Though targeted by GOP, Gronstal fends off challenge - Omaha.com
Published Wednesday, November 7, 2012 at 11:22 am / Updated at 2:54 pm
iowa state legislature
Though targeted by GOP, Gronstal fends off challenge

COUNCIL BLUFFS — Iowa State Senate Majority Leader Mike Gronstal said he was willing to lose his seat over the issue of same-sex marriage.

Council Bluffs voters made sure Tuesday night that he wouldn't have to do that.

Gronstal, a Democrat, defeated his Republican opponent, retired Air Force officer Al Ringgenberg, by 10 percentage points.

Gronstal attributed his victory to the hard work of volunteers and his door-to-door effort to reach voters.

“I hit 13,000 doors in this campaign,” said Gronstal, who has served in the Legislature nearly 30 years. “That's kind of how I won my first race and how I've won every race I've run since.”

Gronstal and Ringgenberg competed for the seat representing District 8, which makes up most of Council Bluffs and all of Carter Lake.

Late Tuesday, Ringgenberg said he was surprised by the outcome but vowed to serve the community.

“I'm a military guy, so you serve because you feel a duty to get involved and try to make a difference,” Ringgenberg said. “Where the Lord may close a door, He'll leave a window open.”

Gronstal has been an avid opponent of a proposed constitutional amendment defining marriage as being between one man and one woman. The House, controlled by Republicans, has called for a statewide vote, but Gronstal used his position as majority leader to block Senate debate on the issue.

Gronstal's stance made him a symbol of Republican frustrations as the GOP tried to gain control of the Senate, where Democrats held a slim majority going into Tuesday.

Ringgenberg ran on a socially conservative platform, opposing abortion. He wants the Iowa Constitution amended to ban same-sex marriage.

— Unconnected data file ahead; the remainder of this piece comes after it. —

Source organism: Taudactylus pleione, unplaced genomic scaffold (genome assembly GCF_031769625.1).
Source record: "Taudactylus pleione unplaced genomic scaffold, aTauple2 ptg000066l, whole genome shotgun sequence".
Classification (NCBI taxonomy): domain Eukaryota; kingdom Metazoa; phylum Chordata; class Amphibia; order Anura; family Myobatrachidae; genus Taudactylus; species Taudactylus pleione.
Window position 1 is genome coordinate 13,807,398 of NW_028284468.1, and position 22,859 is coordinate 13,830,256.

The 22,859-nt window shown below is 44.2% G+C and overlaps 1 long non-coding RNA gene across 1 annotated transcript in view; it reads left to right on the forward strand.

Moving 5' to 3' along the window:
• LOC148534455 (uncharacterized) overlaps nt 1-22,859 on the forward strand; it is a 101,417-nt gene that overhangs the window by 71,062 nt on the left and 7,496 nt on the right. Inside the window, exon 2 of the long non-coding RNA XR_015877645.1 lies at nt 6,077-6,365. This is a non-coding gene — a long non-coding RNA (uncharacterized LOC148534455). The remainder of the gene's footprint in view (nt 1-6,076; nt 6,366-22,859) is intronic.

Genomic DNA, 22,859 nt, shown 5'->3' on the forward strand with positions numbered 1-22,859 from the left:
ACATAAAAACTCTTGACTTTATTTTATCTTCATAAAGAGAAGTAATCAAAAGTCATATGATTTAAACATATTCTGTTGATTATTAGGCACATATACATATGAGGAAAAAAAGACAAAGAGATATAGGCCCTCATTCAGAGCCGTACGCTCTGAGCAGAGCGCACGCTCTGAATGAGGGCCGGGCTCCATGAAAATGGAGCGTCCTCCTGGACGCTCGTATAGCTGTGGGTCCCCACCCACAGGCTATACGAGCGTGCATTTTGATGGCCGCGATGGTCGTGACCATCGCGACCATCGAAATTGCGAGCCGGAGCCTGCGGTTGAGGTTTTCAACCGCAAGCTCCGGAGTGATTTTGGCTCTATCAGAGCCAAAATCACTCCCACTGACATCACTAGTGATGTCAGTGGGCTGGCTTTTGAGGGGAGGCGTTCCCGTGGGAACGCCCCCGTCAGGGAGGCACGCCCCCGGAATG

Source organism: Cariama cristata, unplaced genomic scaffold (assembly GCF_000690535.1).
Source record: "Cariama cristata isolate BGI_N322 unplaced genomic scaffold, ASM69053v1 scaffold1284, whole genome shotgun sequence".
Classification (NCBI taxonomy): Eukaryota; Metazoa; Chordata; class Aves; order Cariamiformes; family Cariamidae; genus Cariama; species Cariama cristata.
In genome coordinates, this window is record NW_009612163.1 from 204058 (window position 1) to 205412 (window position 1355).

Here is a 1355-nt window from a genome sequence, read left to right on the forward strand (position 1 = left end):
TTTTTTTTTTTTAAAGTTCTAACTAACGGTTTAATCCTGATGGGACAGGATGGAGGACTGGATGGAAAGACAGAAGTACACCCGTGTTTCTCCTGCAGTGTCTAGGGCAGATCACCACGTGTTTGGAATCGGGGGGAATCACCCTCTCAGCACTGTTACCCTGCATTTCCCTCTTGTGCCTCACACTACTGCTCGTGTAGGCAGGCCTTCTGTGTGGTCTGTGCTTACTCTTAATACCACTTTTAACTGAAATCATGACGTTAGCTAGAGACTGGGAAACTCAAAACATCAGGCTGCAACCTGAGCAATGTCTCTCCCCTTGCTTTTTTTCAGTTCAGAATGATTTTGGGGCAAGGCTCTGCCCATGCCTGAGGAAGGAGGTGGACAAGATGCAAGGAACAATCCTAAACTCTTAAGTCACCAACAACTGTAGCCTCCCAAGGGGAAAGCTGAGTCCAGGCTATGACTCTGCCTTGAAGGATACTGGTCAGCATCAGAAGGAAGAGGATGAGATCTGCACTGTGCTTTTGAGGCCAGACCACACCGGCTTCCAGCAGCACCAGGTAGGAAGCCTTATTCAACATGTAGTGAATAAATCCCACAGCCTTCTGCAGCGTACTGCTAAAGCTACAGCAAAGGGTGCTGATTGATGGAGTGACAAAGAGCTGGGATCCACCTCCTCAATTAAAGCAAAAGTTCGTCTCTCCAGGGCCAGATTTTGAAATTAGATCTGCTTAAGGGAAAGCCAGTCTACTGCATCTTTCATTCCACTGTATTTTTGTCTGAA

Gronstal has lived in Council Bluffs nearly all his life. He graduated from St. Albert High School and has worked at several jobs locally. He first entered the Iowa House following the 1982 election. He soon advanced to the Senate and has been the Democratic leader there since 1997.

Ringgenberg is a Perry, Iowa, native who returned to the Midwest and settled in Council Bluffs after he retired from the Air Force in 2004. He worked as a civilian at Offutt Air Force Base in Bellevue until last year when he entered the campaign.

In other western Iowa legislative races:

Mark Segebart, a Republican of rural Vail, defeated Mary Bruner of Carroll, a Democrat, in the District 6 race for Senate.

In House District 12, incumbent Dan Muhlbauer, a Democrat, fended off a challenge from Republican candidate Barney Bornhoft of Carroll to represent three rural western-Iowa counties. Muhlbauer, a Manilla-area farmer, has carved out a niche for himself as an agriculture expert in his two years as a legislator.

In Council Bluffs, voters returned Republican incumbents Mark Brandenburg, District 15, and Mary Ann Hanusa, District 16, to the Iowa House.

With Democrats likely to hold on to their slim majority in the Iowa Senate, Gronstal said he wants to reach agreements with Republicans on commercial property taxes and other issues.

The majority leader said he plans to tell Senate Democrats: “This election is over now. Forget any real or perceived slights over these last months of the campaign and be about common ground and moving Iowa forward.”

Contact the writer: 402-444-1310, andrew.nelson@owh.com

Contact the writer: Andrew J. Nelson

andrew.nelson@owh.com    |   402-444-1310    |  

Andrew writes about virtually everything – crime, features, legislative news and small-town controversy – happening in Iowa.

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